BoBS for the Week Ending October 21st
Bradford Mercer at First Presbyterian Jackson has posted on Nathaniel Hawthorne's Celestial Railroad. Anyone who read Pilgrim's Progress (and if you haven't, shame on you - stop reading this and click this link, select a format, and read/listen) should read the Celestial Railroad.
Over at Not So Famous there's an interesting post on God's Authentication of Ministries. In a world of fuzzy lines, this presents a hard line for thinking about what constitutes a church.
HeavyDluxe has finished his series on (Pre)Destined for Debate about his personal journey to a reformed soteriology. This link is to the last of four posts, but has links to each of the earlier posts that you'll want to read in order.
Tim Challies has some excellent advice for us bloggers about how to deal with dirty laundry (and he's not talking about the Don Henley song). Also don't miss Tim's call for a Reformation Day symposium.
Dr. Tom Ascol has an excellent critique of Dr. Jerry Vines' sermon on Calvinism: A Baptist and His Election.
Justin Taylor at Between Two Worlds linked to four messages that Michael Horton gave at the OKC Conference on Reformed Theology. Highly recommended.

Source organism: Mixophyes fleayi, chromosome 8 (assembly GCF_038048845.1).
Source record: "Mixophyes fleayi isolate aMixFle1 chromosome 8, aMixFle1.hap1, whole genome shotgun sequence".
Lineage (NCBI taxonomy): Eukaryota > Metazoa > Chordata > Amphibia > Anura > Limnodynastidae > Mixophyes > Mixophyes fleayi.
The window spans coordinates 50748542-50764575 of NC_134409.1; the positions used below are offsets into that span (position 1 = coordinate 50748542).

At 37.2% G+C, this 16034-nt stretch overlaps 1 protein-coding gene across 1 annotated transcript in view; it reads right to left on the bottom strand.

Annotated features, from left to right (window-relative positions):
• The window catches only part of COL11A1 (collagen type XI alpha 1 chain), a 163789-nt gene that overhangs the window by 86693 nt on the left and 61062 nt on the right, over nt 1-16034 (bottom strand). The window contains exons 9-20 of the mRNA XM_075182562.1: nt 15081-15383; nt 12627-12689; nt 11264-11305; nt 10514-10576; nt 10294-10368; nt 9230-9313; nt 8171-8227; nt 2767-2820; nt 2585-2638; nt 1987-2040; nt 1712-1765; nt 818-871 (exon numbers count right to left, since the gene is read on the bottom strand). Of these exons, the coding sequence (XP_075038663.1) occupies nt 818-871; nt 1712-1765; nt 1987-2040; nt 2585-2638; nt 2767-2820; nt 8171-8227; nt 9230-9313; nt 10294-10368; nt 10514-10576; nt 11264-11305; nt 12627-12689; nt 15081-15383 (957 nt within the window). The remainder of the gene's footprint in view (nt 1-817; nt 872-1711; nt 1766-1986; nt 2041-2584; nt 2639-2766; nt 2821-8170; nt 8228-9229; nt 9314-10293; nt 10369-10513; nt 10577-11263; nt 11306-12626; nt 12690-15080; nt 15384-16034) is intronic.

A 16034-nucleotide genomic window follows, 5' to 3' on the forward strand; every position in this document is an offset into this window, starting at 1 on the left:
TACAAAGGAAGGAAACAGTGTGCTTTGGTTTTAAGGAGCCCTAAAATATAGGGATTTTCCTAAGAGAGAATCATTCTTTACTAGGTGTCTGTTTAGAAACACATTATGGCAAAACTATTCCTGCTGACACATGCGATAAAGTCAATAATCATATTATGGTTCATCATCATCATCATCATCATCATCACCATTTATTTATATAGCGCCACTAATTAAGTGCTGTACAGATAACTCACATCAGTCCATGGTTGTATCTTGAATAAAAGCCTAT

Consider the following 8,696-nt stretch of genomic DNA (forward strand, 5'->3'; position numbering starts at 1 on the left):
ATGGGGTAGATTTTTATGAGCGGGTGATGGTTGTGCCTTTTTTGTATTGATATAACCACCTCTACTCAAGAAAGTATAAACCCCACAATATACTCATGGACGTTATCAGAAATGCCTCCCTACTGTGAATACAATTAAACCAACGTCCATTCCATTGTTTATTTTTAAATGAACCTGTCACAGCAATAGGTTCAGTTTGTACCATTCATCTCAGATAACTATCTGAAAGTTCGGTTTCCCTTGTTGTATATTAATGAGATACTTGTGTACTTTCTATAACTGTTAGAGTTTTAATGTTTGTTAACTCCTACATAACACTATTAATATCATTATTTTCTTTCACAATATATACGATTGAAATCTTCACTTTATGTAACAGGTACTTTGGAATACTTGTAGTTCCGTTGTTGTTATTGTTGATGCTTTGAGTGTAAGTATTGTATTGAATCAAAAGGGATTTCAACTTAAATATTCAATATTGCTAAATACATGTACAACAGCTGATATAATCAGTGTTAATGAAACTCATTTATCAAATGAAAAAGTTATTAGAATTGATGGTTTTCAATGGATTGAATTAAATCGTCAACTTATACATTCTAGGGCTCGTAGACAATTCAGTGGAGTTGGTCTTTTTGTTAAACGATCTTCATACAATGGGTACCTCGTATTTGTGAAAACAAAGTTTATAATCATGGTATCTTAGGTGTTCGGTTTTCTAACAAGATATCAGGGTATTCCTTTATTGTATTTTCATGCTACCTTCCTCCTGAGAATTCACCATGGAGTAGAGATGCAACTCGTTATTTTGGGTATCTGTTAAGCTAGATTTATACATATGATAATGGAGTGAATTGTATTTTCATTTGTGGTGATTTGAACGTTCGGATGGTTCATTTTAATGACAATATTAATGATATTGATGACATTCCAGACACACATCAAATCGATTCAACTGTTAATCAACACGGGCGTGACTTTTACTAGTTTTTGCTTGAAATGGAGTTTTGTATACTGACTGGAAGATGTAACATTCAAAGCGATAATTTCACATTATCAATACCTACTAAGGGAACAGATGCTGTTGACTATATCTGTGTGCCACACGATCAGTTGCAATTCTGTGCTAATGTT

Pastor JD Hatfield has been blogging summaries of the messages from last weekend's Brandon Biblical Theology Conference on the Trinity. Be sure to check out all summaries, but especially the Q&A.
Relatively new to the blogging scene is Keith Tolbert. He has a great post in light of the recent cover story in Time magazine this is a much needed post, as long as we remember that this is not a problem unique to the black church (can you say Copeland, Osteen, etc.).
Wonder what hot Christian books might (or might not) be in the works? Check out this list at Purgatorio. While you're there, be sure to cast your vote for Puritan Boy (he's Reformation Man's sidekick). But hurry. Voting ends soon.
Okay, this is not quite within the last week, but since I didn't do BoB's last week, I'm going to include it, especially since it is a redoing of one of the best comedy routines of all time. Thabiti Anyabwile has posted a computer variation of Who's On First by Abbott and Costello.